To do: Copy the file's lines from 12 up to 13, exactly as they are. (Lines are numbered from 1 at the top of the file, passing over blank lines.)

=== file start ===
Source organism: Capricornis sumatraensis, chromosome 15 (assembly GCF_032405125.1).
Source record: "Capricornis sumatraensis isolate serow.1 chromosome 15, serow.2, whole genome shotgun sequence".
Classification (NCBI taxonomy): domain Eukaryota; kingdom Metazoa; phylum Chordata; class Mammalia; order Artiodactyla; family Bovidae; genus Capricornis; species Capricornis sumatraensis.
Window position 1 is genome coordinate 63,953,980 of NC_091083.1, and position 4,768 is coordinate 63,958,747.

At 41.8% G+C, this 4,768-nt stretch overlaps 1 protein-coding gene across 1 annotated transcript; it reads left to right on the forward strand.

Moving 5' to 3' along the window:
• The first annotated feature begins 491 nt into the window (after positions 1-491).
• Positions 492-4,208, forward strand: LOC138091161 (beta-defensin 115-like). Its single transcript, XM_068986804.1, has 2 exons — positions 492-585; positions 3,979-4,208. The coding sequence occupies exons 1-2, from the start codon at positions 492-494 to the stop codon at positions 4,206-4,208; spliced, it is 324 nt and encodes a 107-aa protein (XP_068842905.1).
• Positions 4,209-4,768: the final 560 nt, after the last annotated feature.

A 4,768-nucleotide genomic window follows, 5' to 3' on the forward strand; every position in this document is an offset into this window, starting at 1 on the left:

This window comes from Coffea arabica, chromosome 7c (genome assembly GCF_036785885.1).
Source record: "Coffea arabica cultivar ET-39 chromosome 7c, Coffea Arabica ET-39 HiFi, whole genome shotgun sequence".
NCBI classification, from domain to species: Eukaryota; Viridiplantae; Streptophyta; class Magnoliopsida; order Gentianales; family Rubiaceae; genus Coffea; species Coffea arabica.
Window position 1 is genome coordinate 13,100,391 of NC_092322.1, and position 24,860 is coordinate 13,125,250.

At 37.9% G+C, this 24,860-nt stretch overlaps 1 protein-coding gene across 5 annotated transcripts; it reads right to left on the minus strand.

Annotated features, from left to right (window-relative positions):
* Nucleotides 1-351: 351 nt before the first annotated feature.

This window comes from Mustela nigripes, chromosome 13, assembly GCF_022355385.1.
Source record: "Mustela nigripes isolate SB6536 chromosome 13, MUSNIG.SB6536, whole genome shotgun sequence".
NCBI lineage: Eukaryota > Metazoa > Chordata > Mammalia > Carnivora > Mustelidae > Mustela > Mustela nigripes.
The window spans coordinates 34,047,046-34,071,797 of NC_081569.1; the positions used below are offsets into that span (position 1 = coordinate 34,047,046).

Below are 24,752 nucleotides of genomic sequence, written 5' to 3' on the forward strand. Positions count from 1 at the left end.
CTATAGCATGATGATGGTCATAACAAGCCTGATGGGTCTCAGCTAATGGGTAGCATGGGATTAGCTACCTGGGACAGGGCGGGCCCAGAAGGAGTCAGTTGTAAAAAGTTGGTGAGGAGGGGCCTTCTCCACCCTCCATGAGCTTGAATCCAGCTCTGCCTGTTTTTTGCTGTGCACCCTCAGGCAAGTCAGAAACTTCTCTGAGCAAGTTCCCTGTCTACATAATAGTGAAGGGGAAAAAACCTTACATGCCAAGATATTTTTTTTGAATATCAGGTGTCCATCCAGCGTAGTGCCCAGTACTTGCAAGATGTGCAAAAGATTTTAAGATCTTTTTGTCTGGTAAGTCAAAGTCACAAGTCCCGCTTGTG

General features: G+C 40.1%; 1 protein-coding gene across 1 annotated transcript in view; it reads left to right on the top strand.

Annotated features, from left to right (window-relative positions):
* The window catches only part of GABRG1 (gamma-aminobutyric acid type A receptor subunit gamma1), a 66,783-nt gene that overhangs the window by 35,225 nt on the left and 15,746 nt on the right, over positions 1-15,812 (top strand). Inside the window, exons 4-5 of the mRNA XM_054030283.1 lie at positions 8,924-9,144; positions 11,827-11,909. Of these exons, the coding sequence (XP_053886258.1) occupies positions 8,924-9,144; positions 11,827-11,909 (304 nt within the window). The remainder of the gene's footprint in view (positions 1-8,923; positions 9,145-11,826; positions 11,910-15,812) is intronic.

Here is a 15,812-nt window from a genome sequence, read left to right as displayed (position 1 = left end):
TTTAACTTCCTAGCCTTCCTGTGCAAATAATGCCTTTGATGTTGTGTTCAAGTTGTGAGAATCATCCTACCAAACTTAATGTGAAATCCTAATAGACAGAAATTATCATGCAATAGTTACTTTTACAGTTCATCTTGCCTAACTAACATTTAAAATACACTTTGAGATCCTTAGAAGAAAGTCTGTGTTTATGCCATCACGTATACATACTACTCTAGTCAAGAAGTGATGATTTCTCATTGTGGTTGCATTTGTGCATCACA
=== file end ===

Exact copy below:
Source record: "Coffea arabica cultivar ET-39 chromosome 7c, Coffea Arabica ET-39 HiFi, whole genome shotgun sequence".
NCBI classification, from domain to species: Eukaryota; Viridiplantae; Streptophyta; class Magnoliopsida; order Gentianales; family Rubiaceae; genus Coffea; species Coffea arabica.